Mierkowicz was sent back to the minor leagues the next season. He was called up again in 1947 and played a few games for the Tigers in 1948 and one game with the St. Louis Cardinals in 1950. By 1958, his baseball career was over.
Taste of the big leagues
Seventy years later, at the rehab hospital, Mierkowicz retells the story of his place in baseball history. His hand mimics the flight of the ball on its trip to the outfield that October day, his eyes locked on its trajectory like the ball is still coming toward him.
“Just like it was yesterday,” he says.
Those days were among the best, Mierkowicz says, back when his arms were strong and his legs were stronger.
“You look at that picture, and you’re young,” Mierkowicz said, pointing to the black-and-white photo of himself in his Tigers uniform. “Now, I’m an old man. Now, I can’t walk. Back then I could run like hell.”
He talks about the famous ballplayers and managers he once knew: Greenberg, Gabby Hartnett, Luke Appling, Billy Pierce. Greenberg once called out to him using a nickname — “Hey, Mierk!” he yelled — and it made Mierkowicz “feel like one of the boys.”
When he made it onto the field in the World Series, Mierkowicz said he was determined to prove he belonged.
“I really wanted to play to just prove that I could,” he said.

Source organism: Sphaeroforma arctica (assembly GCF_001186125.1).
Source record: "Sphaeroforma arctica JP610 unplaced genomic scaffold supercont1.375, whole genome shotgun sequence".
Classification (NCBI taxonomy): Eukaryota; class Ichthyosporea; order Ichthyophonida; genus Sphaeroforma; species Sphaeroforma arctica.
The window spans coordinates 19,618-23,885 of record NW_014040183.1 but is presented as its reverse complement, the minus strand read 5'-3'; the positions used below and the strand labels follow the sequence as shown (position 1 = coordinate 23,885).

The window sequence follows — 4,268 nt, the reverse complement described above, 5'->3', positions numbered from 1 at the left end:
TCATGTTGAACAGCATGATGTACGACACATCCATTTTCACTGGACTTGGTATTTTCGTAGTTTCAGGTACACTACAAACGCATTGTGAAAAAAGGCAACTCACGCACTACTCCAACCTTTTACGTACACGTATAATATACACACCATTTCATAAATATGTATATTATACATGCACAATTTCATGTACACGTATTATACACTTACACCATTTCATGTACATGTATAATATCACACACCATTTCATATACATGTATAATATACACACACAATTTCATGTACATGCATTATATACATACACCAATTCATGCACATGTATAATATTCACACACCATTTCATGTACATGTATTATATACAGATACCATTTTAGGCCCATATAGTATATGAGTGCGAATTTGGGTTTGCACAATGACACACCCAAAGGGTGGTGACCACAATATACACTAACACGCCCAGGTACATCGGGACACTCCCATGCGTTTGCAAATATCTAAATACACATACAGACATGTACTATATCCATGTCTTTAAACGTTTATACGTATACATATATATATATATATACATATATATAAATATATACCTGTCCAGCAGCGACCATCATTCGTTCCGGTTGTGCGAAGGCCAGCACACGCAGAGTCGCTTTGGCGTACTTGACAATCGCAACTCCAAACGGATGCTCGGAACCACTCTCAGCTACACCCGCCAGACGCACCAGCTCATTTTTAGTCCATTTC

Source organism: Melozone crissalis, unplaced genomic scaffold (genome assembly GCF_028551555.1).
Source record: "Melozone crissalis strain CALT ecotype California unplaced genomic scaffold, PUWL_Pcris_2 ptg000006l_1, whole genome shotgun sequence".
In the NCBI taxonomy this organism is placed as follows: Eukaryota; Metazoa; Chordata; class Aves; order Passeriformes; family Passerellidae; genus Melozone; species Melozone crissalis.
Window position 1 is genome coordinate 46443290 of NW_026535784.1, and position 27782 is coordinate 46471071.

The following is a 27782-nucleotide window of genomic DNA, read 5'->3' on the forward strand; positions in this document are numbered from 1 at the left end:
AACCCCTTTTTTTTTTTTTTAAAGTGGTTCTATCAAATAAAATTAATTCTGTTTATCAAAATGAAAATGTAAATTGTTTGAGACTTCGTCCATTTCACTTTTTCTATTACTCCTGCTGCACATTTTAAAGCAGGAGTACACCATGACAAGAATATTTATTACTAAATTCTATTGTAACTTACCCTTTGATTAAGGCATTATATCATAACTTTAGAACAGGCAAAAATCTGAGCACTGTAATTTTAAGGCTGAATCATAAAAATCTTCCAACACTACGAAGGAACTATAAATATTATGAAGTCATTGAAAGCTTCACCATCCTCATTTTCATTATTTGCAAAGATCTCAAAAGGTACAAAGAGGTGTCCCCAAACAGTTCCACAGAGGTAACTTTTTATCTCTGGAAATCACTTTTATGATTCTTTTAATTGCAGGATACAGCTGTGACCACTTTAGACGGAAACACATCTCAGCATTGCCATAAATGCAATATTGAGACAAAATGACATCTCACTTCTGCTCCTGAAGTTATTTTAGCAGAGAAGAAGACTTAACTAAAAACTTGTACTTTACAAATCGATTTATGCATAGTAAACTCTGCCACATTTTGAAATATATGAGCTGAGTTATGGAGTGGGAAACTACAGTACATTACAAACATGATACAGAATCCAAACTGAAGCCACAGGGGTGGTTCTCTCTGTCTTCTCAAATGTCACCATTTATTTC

In the locker room after the win, “it was crazy. Just like now, but maybe on a smaller scale.” Parts of that day he remembers clearly, others have faded.
He regrets that he didn’t make a greater impact at the major league level, his competitiveness still evident as he talks about his best minor league games — he was a career .284 hitter over 13 years.
“I was so close, yet so far away,” he said. “It’s something that you make it to the big leagues, and then it stops right there. I felt like I was a little better, or I could have played better to prove myself. And I didn’t have the chance.”
After his baseball career ended, he got married and had kids. He worked at a bar and as a mechanic and machinist in Wayne County, Michigan.
“When I was through,” Mierkowicz said, “I just lived a normal life.”
When Lennie Merullo, the last remaining Cubs player from the 1945 Series, died last year, Mierkowicz became the lone surviving participant. He says he rarely thinks about it but is grateful for the attention.
“I’m surprised I’m the last one,” he said. “I don’t know if I’m lucky or what.”
A physical therapist who takes Mierkowicz through exercises describes him as tenacious.
“Ask him to give you 10 reps and he’d give you 20,” the therapist says, patting Mierkowicz on his broad shoulders.
On a recent visit, the therapist says he’ll come back the next day, when Mierkowicz’s leg feels better.
Mierkowicz sighs deeply. He wiggles to get comfortable, closes his eyes and takes a deep breath.
His body ails but his mind is clear. His eyes are alert and alive despite his complaints about the aftermath of cataract surgery. When the interview is over, Mierkowicz reaches out his arm to shake hands, the long fingers that once wrapped around the handle of a bat now cool and bony.
“I appreciate that someone still remembers me,” he said. “I’ll never forget this in my life.”
His eyes twinkle. And he smiles.